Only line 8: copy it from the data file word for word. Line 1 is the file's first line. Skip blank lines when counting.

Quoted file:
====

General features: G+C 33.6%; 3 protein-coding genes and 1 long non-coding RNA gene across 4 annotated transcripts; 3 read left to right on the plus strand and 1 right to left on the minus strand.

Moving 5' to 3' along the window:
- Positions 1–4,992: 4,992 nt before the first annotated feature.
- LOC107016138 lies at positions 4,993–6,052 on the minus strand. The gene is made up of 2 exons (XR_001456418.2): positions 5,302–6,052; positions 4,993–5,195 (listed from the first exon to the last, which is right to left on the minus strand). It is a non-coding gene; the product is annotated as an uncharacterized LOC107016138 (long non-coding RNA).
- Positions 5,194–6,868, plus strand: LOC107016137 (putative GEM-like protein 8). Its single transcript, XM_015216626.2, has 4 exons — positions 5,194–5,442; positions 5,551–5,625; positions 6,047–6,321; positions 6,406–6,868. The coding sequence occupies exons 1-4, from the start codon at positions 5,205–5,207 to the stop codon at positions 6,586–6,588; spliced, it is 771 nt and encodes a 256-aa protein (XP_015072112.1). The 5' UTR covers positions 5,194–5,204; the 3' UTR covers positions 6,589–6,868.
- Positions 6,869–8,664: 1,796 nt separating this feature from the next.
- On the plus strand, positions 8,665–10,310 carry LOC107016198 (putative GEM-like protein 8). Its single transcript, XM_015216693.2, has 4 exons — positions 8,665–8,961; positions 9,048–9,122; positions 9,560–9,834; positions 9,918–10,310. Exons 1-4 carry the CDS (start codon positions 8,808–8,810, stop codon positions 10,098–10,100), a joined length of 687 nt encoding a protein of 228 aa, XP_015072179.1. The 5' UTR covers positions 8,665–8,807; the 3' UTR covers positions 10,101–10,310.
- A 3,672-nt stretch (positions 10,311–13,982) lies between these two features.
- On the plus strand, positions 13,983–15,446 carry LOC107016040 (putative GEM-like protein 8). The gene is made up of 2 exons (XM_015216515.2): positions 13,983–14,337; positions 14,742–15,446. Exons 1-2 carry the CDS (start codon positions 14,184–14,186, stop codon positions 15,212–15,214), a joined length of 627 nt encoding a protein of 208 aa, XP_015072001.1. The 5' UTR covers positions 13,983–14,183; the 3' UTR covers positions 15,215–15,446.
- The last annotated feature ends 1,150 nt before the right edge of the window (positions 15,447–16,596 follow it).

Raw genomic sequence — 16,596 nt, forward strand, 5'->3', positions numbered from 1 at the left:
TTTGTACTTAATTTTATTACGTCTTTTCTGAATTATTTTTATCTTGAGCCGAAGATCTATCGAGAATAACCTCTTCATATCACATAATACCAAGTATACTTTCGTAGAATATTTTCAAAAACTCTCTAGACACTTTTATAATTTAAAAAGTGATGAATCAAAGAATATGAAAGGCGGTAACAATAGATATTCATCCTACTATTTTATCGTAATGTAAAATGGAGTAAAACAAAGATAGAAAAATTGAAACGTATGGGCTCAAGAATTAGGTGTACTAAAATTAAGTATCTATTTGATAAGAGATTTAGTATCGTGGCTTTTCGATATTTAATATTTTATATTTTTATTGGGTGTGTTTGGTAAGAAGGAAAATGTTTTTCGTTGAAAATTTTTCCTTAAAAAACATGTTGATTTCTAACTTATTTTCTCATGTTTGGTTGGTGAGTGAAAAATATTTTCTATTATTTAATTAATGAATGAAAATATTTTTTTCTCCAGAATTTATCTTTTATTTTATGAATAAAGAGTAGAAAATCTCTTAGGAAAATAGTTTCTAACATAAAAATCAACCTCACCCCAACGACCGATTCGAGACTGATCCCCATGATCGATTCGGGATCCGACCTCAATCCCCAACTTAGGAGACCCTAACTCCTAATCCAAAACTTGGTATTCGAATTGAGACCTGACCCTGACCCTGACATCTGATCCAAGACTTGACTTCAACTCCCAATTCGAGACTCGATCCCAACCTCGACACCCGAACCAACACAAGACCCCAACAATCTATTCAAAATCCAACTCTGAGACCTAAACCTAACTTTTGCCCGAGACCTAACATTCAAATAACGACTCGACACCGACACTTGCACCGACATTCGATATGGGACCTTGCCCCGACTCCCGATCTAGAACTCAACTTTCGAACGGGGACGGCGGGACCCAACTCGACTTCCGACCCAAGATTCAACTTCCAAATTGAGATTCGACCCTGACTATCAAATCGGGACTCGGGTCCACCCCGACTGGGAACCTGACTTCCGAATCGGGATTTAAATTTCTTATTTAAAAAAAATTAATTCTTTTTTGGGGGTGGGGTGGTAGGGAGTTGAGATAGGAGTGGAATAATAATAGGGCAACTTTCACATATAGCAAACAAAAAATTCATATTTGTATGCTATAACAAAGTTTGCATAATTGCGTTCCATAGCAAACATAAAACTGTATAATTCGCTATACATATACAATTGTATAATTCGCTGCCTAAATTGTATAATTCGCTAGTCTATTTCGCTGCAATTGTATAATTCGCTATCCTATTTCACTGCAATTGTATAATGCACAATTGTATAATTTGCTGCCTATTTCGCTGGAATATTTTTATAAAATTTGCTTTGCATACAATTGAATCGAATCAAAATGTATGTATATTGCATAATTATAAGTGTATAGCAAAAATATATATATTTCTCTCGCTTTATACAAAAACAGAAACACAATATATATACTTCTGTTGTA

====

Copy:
- A 3,672-nt stretch (positions 10,311–13,982) lies between these two features.